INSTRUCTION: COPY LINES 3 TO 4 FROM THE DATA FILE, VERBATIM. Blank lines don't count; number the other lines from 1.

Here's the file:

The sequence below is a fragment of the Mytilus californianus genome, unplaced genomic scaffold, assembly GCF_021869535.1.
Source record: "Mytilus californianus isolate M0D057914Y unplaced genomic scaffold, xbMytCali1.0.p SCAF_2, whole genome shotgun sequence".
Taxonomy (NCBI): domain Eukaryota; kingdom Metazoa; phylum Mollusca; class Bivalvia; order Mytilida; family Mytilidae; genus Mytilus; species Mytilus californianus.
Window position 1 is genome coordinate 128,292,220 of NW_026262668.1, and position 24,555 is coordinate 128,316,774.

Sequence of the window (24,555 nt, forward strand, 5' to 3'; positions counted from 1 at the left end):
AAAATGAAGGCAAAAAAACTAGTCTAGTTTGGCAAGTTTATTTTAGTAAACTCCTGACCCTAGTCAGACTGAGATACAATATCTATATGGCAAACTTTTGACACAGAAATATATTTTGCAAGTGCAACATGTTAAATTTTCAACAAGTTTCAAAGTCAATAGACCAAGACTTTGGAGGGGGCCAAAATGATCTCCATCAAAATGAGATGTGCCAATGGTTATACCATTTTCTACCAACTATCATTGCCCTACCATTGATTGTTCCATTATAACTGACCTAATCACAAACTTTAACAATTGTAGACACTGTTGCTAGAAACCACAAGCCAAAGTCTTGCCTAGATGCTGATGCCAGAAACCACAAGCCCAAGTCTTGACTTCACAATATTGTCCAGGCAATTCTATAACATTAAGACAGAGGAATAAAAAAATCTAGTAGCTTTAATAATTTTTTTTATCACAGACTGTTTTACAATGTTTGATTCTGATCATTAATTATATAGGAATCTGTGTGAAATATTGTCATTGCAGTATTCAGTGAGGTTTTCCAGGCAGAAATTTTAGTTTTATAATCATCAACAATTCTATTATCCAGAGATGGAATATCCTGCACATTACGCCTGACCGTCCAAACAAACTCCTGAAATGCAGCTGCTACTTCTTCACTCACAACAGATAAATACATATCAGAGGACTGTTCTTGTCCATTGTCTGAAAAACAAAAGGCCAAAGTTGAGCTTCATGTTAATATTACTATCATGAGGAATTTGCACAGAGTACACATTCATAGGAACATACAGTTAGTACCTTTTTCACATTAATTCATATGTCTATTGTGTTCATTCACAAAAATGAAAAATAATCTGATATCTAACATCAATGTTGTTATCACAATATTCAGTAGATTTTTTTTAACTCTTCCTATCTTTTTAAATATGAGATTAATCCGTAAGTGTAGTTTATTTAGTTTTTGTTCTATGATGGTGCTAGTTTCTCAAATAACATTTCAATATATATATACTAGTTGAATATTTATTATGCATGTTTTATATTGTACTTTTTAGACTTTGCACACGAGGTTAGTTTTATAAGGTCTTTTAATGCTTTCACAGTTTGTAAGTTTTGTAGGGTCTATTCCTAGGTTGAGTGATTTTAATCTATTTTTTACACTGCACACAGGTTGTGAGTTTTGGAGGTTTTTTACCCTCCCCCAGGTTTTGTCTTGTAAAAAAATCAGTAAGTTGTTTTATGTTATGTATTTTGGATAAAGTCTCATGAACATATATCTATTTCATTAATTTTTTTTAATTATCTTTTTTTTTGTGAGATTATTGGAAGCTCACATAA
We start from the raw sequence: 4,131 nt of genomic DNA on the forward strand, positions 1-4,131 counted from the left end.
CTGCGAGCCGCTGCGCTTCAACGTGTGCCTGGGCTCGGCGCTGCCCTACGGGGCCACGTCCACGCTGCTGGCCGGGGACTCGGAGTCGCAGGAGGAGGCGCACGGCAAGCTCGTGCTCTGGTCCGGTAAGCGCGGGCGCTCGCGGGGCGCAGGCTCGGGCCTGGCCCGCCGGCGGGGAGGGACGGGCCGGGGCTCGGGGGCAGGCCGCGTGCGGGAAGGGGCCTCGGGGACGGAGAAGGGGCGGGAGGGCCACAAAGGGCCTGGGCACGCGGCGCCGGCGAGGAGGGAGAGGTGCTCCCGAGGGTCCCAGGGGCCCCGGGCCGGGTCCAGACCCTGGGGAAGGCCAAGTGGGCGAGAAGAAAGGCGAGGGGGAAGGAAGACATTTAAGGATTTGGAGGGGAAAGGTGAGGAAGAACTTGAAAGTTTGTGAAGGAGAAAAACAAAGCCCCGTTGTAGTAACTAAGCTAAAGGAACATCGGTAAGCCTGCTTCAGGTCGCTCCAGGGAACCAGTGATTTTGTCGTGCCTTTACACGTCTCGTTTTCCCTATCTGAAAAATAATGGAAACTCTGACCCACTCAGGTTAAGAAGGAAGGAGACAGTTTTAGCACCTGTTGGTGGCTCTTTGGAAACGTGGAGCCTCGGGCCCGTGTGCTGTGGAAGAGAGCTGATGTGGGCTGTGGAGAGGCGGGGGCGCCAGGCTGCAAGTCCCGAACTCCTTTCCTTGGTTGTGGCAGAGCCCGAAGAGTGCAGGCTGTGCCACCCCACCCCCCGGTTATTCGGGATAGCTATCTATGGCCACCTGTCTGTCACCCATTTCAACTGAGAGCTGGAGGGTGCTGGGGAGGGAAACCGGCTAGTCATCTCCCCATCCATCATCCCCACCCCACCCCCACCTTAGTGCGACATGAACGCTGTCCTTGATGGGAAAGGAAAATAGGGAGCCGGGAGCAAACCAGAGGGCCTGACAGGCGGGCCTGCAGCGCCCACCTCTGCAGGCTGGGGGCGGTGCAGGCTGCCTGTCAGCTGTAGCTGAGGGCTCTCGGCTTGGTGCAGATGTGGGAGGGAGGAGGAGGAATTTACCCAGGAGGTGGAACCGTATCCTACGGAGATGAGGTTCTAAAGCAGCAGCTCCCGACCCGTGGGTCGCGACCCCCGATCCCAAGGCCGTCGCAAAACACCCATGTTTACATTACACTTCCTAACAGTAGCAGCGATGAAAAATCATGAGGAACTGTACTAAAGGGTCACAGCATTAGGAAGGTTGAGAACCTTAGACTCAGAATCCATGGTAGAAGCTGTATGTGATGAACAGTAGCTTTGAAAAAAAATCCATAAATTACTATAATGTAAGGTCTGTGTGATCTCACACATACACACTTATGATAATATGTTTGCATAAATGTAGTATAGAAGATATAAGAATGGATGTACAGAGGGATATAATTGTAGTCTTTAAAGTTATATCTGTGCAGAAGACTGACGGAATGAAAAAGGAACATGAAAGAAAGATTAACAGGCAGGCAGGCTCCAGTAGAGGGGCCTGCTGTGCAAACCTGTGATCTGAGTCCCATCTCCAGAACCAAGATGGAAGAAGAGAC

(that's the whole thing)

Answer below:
Taxonomy (NCBI): domain Eukaryota; kingdom Metazoa; phylum Mollusca; class Bivalvia; order Mytilida; family Mytilidae; genus Mytilus; species Mytilus californianus.
Window position 1 is genome coordinate 128,292,220 of NW_026262668.1, and position 24,555 is coordinate 128,316,774.